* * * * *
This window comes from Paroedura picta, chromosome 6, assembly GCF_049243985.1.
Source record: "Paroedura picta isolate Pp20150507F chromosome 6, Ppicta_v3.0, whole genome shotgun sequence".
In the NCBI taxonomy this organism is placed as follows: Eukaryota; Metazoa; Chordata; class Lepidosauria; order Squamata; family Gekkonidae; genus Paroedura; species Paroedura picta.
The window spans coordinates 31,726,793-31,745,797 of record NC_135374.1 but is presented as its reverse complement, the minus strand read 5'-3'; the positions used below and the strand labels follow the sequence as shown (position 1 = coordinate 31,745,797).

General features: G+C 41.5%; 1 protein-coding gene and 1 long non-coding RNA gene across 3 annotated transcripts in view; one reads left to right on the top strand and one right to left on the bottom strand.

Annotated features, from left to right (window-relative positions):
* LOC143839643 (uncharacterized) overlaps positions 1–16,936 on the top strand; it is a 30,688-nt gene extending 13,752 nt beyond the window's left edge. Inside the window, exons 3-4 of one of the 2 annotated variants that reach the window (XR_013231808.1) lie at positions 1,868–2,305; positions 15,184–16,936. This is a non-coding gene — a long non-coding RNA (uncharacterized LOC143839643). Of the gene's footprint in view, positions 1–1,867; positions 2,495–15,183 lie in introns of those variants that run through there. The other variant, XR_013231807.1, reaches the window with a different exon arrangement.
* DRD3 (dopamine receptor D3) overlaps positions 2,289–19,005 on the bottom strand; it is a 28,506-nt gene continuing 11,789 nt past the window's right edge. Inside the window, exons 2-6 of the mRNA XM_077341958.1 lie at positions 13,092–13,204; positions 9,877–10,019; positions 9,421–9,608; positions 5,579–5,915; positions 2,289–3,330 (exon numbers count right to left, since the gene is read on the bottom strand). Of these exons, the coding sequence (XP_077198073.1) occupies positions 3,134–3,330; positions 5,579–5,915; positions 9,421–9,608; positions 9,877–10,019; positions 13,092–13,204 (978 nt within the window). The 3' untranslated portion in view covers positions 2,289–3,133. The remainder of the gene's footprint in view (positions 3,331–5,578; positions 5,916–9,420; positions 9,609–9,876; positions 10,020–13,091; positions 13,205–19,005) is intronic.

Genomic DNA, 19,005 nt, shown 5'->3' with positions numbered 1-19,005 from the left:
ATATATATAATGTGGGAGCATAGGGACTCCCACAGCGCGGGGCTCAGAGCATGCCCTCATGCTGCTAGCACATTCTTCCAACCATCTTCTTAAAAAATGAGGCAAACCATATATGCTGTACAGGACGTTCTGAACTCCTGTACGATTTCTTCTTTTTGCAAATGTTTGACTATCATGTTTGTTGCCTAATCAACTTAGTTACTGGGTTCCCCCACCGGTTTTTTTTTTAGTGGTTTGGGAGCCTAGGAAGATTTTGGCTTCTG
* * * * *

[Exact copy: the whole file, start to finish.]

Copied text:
This window comes from Paroedura picta, chromosome 6, assembly GCF_049243985.1.
Source record: "Paroedura picta isolate Pp20150507F chromosome 6, Ppicta_v3.0, whole genome shotgun sequence".
In the NCBI taxonomy this organism is placed as follows: Eukaryota; Metazoa; Chordata; class Lepidosauria; order Squamata; family Gekkonidae; genus Paroedura; species Paroedura picta.
The window spans coordinates 31,726,793-31,745,797 of record NC_135374.1 but is presented as its reverse complement, the minus strand read 5'-3'; the positions used below and the strand labels follow the sequence as shown (position 1 = coordinate 31,745,797).

General features: G+C 41.5%; 1 protein-coding gene and 1 long non-coding RNA gene across 3 annotated transcripts in view; one reads left to right on the top strand and one right to left on the bottom strand.

Annotated features, from left to right (window-relative positions):
* LOC143839643 (uncharacterized) overlaps positions 1–16,936 on the top strand; it is a 30,688-nt gene extending 13,752 nt beyond the window's left edge. Inside the window, exons 3-4 of one of the 2 annotated variants that reach the window (XR_013231808.1) lie at positions 1,868–2,305; positions 15,184–16,936. This is a non-coding gene — a long non-coding RNA (uncharacterized LOC143839643). Of the gene's footprint in view, positions 1–1,867; positions 2,495–15,183 lie in introns of those variants that run through there. The other variant, XR_013231807.1, reaches the window with a different exon arrangement.
* DRD3 (dopamine receptor D3) overlaps positions 2,289–19,005 on the bottom strand; it is a 28,506-nt gene continuing 11,789 nt past the window's right edge. Inside the window, exons 2-6 of the mRNA XM_077341958.1 lie at positions 13,092–13,204; positions 9,877–10,019; positions 9,421–9,608; positions 5,579–5,915; positions 2,289–3,330 (exon numbers count right to left, since the gene is read on the bottom strand). Of these exons, the coding sequence (XP_077198073.1) occupies positions 3,134–3,330; positions 5,579–5,915; positions 9,421–9,608; positions 9,877–10,019; positions 13,092–13,204 (978 nt within the window). The 3' untranslated portion in view covers positions 2,289–3,133. The remainder of the gene's footprint in view (positions 3,331–5,578; positions 5,916–9,420; positions 9,609–9,876; positions 10,020–13,091; positions 13,205–19,005) is intronic.

Genomic DNA, 19,005 nt, shown 5'->3' with positions numbered 1-19,005 from the left:
ATATATATAATGTGGGAGCATAGGGACTCCCACAGCGCGGGGCTCAGAGCATGCCCTCATGCTGCTAGCACATTCTTCCAACCATCTTCTTAAAAAATGAGGCAAACCATATATGCTGTACAGGACGTTCTGAACTCCTGTACGATTTCTTCTTTTTGCAAATGTTTGACTATCATGTTTGTTGCCTAATCAACTTAGTTACTGGGTTCCCCCACCGGTTTTTTTTTTAGTGGTTTGGGAGCCTAGGAAGATTTTGGCTTCTG